Emerging markets (EM) got a short-term boost last Thursday en route to a weekly gain on hopes that lesser coronavirus cases and a weakening dollar would spur more investors to take on risk assets like EM. However, is this rally just a flash in the pan or are long-term gains ahead?
Right now, it’s anybody’s guess as the coronavirus remains the wild card in the markets. Even if the pandemic passes, the economic toll it could bring will have ramifications for both emerging and developed markets alike.
“Sentiment in markets continues to shift like a yo-yo, but signs that the coronavirus curve continues to flatten in the worst affected countries are very positive,” Stephen Innes, chief market strategist at financial services firm AxiCorp wrote in a note. “Equities continue to rally and with a lot of cash on the sidelines, provided the COVID-19 data proves reliable; this move can have legs even more so if OPEC and friends formulate a credible response that puts a floor under oil price.”
Investors looking to get emerging market exposure can look to funds like the SPDR Portfolio Emerging Markets ETF (SPEM). SPEM seeks investment results that correspond generally to the total return performance of the S&P Emerging BMI Index, which is a market capitalization weighted index designed to define and measure the investable universe of publicly traded companies domiciled in emerging markets.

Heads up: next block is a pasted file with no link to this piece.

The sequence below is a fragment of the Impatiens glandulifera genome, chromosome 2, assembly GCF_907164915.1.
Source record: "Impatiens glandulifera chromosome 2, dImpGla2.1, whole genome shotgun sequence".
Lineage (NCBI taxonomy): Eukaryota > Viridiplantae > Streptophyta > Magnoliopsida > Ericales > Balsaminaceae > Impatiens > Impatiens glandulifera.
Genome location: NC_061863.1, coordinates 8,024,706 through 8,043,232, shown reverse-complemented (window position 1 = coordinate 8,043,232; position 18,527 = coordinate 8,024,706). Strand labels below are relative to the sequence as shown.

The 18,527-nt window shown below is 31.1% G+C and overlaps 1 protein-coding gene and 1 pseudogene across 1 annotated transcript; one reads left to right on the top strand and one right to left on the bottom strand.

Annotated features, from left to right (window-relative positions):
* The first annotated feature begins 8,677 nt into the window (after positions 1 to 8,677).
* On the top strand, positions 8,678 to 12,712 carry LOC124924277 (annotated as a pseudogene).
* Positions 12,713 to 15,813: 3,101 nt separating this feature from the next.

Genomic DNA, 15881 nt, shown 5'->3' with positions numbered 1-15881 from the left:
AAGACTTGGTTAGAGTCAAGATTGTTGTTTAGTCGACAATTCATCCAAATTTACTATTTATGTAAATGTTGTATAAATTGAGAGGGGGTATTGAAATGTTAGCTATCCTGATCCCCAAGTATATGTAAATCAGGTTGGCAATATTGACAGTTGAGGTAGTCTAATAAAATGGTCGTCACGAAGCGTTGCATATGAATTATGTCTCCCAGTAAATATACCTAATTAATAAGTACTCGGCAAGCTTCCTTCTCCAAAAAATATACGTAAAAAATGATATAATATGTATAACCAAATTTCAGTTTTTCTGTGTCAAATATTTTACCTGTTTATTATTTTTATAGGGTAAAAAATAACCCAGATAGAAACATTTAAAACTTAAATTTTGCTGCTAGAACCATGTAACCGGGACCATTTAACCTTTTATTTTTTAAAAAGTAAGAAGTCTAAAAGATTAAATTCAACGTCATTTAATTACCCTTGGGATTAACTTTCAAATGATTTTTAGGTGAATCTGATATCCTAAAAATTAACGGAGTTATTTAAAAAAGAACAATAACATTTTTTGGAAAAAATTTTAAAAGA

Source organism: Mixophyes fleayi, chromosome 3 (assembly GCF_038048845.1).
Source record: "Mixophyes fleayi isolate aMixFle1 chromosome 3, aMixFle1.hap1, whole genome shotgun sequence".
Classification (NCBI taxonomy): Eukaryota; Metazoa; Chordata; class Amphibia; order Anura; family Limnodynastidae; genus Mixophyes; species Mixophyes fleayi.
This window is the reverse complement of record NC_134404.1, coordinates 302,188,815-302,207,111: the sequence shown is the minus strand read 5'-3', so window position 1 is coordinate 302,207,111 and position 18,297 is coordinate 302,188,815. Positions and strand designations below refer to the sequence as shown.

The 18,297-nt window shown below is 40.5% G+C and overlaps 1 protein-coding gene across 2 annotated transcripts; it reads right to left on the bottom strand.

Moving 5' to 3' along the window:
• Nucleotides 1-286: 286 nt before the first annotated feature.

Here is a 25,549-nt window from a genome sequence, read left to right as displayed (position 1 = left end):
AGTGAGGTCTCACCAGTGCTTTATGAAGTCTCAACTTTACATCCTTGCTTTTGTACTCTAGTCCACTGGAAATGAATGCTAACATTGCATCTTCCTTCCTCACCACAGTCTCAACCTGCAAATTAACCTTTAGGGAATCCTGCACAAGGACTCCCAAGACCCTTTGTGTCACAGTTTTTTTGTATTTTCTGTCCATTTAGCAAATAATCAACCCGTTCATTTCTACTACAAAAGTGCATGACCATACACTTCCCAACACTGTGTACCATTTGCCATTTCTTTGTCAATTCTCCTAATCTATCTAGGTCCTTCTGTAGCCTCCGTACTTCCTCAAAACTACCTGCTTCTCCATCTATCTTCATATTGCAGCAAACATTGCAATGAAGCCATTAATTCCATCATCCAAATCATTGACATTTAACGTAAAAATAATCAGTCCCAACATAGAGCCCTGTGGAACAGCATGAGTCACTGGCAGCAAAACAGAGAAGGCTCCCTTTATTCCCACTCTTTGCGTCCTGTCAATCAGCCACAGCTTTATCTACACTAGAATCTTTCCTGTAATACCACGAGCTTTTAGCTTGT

Is EM Strength Up Ahead?
For investors looking for the continued upside in emerging market assets, whether driven by a weakening USD or continued developments around trade, the Direxion MSCI Emerging Over Developed Markets ETF (RWED) offers them the ability to benefit not only from emerging markets potentially performing well but from emerging markets outperforming developed markets.
RWED seeks investment results that track the MSCI Emerging Markets IMI – EAFE IMI 150/50 Return Spread Index. The Index measures the performance of a portfolio that has 150 percent long exposure to the MSCI Emerging Markets IMI Index and 50 percent short exposure to the MSCI EAFE IMI Index.
On a monthly basis, the Index will rebalance such that the weight of the Long Component is equal to 150% and the weight of the Short Component is equal to 50% of the Index value. In tracking the Index, the Fund seeks to provide a vehicle for investors looking to efficiently express an emerging over developed investment view by overweighting exposure to the Long Component and shorting exposure to the Short Component.
This article originally appeared on ETFTrends.com.